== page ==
In Photos: Wutaishan Scenic Area, Shanxi, China

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Wutai shan Scenic Area

Wutai Shan Scenic Area

Wutai Shan (or Five Plateau Mountain) refers to Buddhism’s sacred northern mountain range in Shanxi Province. The area is considered the earthly abode of Manjusri, the Bodhisattva of Wisdom. It’s a popular pilgrimage destination for Buddhists and Chinese tourists alike.

The five peaks form a valley that contains fifteen temples and a small town called Táihuái. There’s not much to Táihuái, apart from cheap hotels, tourist restaurants and religious artefact shops. The town is pretty dead, and a rare visiting foreigner seems to be the days amusement for most of the inhabitants.

Panorama

The surrounding hillsides contain another thirty temples and many more under construction.

Xiantong Temple

Xiantong Temple - the temples are surrounded by pink cherry and peach trees

 

Renegade Monk

Renegade Monk

 

Monks

Monks about to get angry

 

Tayuan Temple Stupa

Tayuan Temple Stupa

Tayuan Temple

The main stupa at the Tayuan temple has become the symbol of the temple area. Pilgrims come to walk it’s circumference, spinning the numerous prayer wheels.

Not everything is peaceful here. After the local monks left their meeting they discovered a ragged-looking monk from another temple praying outside the scripture hall. I expected them to welcome him and offer sustenance, but instead they surrounded him shouting and waving sticks. The visiting monk was declared a renegade and a pilgrim who offered him water was also berated as encouraging him.

I obviously don’t know the full story, but it didn’t look particularly religious to the casual observer.

Tayuan Temple Stupa Detail

Tayuan Temple Stupa Detail

 

Xiantong Temple Interior

The interior of the scripture hall

The Beamless Hall

Further inside Xingtong Temple is the Beamless Hall. This area if famed for containing some of the oldest wooden buildings in China, so entering the Beamless hall was quite a surprise. The walls and high roof are built from deep layers of bricks, reminiscent of the churches in Eastern Europe.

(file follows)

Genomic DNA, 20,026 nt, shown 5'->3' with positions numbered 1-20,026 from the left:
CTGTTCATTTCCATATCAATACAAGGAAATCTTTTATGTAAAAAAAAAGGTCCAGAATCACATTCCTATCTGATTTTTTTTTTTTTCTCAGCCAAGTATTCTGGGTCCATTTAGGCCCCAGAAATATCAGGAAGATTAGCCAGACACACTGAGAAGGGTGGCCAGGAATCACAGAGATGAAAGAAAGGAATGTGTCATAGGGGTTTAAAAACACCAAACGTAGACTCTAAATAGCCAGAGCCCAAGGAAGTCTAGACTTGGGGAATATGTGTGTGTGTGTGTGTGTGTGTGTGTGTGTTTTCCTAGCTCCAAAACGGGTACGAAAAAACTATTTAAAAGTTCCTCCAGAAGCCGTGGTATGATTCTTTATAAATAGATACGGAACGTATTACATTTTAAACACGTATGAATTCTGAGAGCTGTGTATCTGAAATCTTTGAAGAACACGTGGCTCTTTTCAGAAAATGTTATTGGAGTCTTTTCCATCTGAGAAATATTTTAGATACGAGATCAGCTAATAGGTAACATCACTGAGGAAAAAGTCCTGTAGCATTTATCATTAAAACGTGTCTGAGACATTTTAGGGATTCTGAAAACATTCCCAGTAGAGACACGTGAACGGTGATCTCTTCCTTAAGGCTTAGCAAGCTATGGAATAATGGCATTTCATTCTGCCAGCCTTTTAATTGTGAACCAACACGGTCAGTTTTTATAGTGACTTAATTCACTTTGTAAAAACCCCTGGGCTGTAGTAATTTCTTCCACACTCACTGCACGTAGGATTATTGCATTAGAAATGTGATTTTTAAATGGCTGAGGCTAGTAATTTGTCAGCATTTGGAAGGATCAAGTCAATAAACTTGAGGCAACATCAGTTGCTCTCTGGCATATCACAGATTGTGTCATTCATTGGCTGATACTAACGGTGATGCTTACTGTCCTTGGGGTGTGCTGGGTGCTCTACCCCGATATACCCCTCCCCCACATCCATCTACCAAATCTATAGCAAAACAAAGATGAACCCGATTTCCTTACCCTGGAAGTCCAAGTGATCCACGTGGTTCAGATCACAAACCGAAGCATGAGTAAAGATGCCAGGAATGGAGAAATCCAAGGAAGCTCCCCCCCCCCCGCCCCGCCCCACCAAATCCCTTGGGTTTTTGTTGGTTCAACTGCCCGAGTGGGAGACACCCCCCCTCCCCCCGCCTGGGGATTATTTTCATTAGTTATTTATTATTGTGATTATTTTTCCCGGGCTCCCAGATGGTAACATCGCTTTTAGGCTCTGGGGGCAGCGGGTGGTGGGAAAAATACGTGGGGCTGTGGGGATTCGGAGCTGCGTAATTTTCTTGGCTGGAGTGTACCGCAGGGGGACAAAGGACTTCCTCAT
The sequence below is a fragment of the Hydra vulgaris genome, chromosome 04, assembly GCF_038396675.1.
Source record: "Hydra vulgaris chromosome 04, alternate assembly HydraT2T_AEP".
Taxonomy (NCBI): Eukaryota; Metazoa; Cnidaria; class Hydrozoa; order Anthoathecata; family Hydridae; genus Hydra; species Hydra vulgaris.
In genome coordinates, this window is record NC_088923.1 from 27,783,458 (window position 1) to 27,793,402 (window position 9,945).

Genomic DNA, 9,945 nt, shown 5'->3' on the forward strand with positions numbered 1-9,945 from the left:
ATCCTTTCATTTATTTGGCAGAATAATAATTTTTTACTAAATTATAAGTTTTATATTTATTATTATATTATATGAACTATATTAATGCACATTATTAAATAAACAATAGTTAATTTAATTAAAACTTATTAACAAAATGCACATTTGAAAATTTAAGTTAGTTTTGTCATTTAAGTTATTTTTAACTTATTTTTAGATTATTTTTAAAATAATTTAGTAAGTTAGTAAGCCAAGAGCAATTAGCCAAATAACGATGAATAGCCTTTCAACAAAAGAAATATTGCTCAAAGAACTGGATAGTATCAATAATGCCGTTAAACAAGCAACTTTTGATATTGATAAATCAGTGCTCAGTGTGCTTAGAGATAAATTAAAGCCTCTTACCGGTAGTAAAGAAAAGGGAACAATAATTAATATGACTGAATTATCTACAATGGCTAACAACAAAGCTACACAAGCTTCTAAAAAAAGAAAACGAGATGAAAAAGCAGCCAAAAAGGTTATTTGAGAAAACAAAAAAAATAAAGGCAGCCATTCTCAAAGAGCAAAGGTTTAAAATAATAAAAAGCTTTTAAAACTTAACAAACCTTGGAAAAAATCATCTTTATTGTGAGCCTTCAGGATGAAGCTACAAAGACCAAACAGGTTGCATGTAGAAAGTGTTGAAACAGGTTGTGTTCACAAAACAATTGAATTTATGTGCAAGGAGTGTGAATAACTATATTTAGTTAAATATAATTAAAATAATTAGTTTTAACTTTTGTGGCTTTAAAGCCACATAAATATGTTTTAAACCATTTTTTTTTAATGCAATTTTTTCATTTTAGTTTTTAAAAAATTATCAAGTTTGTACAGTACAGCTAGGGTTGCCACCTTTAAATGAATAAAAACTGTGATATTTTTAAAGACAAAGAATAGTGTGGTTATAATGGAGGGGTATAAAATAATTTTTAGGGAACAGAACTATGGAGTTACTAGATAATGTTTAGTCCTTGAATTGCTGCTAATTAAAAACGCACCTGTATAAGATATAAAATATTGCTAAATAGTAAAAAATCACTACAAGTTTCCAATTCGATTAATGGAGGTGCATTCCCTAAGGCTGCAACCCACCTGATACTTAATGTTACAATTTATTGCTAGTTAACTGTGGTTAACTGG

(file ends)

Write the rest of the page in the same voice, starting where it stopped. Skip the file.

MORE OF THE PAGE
Inside is another Buddha, a small golden pagoda and rows of rather unnerving monk mannequins.

Beamless Temple

The Beamless Temple

 

Beamless Temple Interior 2

Inside the Beamless Temple visitors are watched by rows of monks

 

Beamless Temple Interior 1

The pagoda and even more monks inside the Beamless Temple

Hall of Manjusri

The final building at ground level is the Hall of Manjusri.

Hall of Manjusri

Monk tending the braziers outside the Hall of Manjusri

 

Hall of Manjusri Interior

The 15-faced, 1000-armed Bodhisattva

The Bronze Hall

After the Hall of Manjusri the temple climbs up to the Bronze Hall, surrounded by numerous small pagodas.

The Bronze Hall is a 5 metre high, 50 tonne miniature replica of a Ming pavilion made in 1606 and gilded in gold. It contains 10,000 mini-Buddha and a snoring monk.

Bronze Hall

Bronze Hall

 

Bronze Hall 3

 

Bronze Hall 2

 

Bronze Hall 1

From up by the Bronze Hall it’s possible to look down over the rooftops at the surrounding temples.

Temple Roofs
 

Roof Detail 1

Pusa Ding

Roof Detail 2

Newly painted temple atop Pusa Ding

There are 108 steps up to Pusa Ding, 108 being the number of beads on a Buddhist rosary

Pusa Ding 108 steps

The 108 steps up to Pusa Ding

Having finished climbing from the top to the bottom of the temple complex, we finally reached the cook house. The wok below is five feet across, and the room contains four – enough to cater for all the temples inhabitants.

Giant Wok

Giant Wok

See the previous post for Wutai Shan entrance fees and visitor tips

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5 Responses to In Photos: Wutaishan Scenic Area, Shanxi, China

  1. Alexa Meisler May 24, 2012 at 6:14 am #

    Beautiful. I like the story about the crazy monks. It’s rare that you hear stories about them waving sticks wanting to hit them. Amazing shots!

  2. steve June 21, 2012 at 9:57 am #

    If anyone wants a Chinese version, it’s here, hotlinked images and all: http://www.ltaaa.com/wtfy/4522.html

  3. tripbetter.blogspot.com December 17, 2013 at 8:22 pm #

    Great photos! I was in Wu Tai Shan some time ago. Definitely impressive, but yeah I remember one funny story. When I was looking at a Tibetan monk prostrating himself on the ground he turned around and asked me for cash. No comment.

Trackbacks/Pingbacks

  1. (@BlogExpat) (@BlogExpat) - May 17, 2012

    RT @SteveWBT: In Photos: Wandering round the temples at Wutaishan Scenic Area, Shanxi, China – http://t.co/CRfmqXWq

  2. Our Oyster (@our_oyster) - May 26, 2012

    Reading: In Photos: Wutaishan Scenic Area, Shanxi, China – http://t.co/yU3O9DTB via @SteveWBT

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